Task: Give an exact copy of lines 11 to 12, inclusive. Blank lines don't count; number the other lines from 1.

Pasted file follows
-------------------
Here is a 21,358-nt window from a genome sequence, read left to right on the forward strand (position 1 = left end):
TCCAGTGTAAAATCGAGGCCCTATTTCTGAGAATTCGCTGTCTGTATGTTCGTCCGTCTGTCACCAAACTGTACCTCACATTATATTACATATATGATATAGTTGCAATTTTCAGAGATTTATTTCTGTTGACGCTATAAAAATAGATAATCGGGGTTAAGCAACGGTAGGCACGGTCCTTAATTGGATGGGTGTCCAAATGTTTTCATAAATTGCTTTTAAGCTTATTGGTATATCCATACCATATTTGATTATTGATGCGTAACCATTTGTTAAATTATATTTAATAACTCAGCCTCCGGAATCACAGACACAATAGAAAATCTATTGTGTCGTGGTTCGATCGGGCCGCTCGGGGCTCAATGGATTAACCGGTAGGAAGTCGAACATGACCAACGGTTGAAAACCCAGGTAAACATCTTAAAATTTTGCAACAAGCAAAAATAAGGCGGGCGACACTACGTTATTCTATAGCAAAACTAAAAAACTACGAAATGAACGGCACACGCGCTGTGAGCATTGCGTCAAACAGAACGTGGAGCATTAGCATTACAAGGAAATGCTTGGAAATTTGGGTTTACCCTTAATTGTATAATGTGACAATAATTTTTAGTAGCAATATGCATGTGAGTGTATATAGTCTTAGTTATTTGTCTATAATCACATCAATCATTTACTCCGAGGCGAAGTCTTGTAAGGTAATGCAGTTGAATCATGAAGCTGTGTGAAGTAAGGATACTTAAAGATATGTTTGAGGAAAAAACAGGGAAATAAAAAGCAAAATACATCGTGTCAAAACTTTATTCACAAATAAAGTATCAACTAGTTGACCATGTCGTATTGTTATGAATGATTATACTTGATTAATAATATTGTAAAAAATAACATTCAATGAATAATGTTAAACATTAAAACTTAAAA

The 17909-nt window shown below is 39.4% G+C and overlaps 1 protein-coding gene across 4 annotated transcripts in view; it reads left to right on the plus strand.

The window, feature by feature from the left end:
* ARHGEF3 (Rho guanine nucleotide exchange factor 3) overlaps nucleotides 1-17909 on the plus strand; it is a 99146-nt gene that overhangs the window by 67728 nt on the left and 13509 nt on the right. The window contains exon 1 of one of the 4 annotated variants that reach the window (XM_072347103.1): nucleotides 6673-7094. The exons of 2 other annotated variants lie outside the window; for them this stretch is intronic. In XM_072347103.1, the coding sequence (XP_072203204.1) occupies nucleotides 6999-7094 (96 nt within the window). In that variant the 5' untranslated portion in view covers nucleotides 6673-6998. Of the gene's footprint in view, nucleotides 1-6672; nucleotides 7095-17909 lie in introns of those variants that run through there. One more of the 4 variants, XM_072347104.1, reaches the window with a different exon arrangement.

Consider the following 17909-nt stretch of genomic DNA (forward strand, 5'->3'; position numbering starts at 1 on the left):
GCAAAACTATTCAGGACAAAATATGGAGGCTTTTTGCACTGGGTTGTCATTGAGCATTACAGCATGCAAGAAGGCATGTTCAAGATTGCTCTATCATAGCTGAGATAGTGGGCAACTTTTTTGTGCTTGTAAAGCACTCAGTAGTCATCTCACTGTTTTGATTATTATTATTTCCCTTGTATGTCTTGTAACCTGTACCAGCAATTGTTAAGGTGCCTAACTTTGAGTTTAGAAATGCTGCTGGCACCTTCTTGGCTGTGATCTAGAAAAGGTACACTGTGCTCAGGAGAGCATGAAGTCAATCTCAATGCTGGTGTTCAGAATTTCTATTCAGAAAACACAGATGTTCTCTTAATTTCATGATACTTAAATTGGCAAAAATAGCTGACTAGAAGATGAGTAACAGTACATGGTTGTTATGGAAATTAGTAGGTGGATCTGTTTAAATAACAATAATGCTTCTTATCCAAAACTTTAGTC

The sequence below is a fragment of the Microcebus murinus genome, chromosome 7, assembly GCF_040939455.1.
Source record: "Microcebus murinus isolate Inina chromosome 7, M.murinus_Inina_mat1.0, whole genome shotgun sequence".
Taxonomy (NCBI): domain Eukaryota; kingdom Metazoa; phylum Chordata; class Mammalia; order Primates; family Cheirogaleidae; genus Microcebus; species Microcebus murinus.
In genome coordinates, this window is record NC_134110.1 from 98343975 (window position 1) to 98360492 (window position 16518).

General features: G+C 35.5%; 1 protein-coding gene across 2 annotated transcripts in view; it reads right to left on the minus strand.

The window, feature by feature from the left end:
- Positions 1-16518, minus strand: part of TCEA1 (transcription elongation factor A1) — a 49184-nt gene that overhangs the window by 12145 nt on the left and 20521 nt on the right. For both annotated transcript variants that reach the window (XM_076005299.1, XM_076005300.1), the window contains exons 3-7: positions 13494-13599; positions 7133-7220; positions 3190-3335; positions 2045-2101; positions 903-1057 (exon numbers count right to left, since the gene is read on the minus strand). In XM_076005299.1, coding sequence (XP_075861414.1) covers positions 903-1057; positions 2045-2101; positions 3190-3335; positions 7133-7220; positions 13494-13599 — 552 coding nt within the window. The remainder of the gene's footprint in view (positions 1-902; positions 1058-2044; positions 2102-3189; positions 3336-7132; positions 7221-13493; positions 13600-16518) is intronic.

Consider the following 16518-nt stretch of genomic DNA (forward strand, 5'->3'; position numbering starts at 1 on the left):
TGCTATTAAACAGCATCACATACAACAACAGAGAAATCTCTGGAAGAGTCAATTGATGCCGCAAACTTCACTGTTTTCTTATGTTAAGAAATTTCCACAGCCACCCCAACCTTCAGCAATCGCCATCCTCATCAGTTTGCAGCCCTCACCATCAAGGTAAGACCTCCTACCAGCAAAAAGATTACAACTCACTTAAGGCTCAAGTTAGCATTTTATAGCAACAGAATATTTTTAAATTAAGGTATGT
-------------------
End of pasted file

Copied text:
In genome coordinates, this window is record NC_134110.1 from 98343975 (window position 1) to 98360492 (window position 16518).

General features: G+C 35.5%; 1 protein-coding gene across 2 annotated transcripts in view; it reads right to left on the minus strand.